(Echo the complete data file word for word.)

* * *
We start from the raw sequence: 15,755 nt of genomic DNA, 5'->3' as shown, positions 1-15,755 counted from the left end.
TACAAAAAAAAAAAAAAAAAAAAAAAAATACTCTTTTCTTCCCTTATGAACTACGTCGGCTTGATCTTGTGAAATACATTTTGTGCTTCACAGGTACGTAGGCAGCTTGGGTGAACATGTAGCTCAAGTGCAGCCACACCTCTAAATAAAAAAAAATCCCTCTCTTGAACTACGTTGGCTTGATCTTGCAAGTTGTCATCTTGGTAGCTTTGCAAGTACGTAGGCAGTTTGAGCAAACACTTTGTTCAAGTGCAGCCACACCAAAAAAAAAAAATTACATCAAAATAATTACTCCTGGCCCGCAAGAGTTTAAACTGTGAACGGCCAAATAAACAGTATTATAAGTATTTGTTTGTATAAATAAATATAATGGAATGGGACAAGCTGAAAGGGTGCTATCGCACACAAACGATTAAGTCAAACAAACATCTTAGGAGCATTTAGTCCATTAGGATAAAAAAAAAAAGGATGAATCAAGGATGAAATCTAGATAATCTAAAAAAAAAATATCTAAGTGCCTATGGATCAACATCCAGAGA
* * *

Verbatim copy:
We start from the raw sequence: 15,755 nt of genomic DNA, 5'->3' as shown, positions 1-15,755 counted from the left end.
TACAAAAAAAAAAAAAAAAAAAAAAAAATACTCTTTTCTTCCCTTATGAACTACGTCGGCTTGATCTTGTGAAATACATTTTGTGCTTCACAGGTACGTAGGCAGCTTGGGTGAACATGTAGCTCAAGTGCAGCCACACCTCTAAATAAAAAAAAATCCCTCTCTTGAACTACGTTGGCTTGATCTTGCAAGTTGTCATCTTGGTAGCTTTGCAAGTACGTAGGCAGTTTGAGCAAACACTTTGTTCAAGTGCAGCCACACCAAAAAAAAAAAATTACATCAAAATAATTACTCCTGGCCCGCAAGAGTTTAAACTGTGAACGGCCAAATAAACAGTATTATAAGTATTTGTTTGTATAAATAAATATAATGGAATGGGACAAGCTGAAAGGGTGCTATCGCACACAAACGATTAAGTCAAACAAACATCTTAGGAGCATTTAGTCCATTAGGATAAAAAAAAAAAGGATGAATCAAGGATGAAATCTAGATAATCTAAAAAAAAAATATCTAAGTGCCTATGGATCAACATCCAGAGA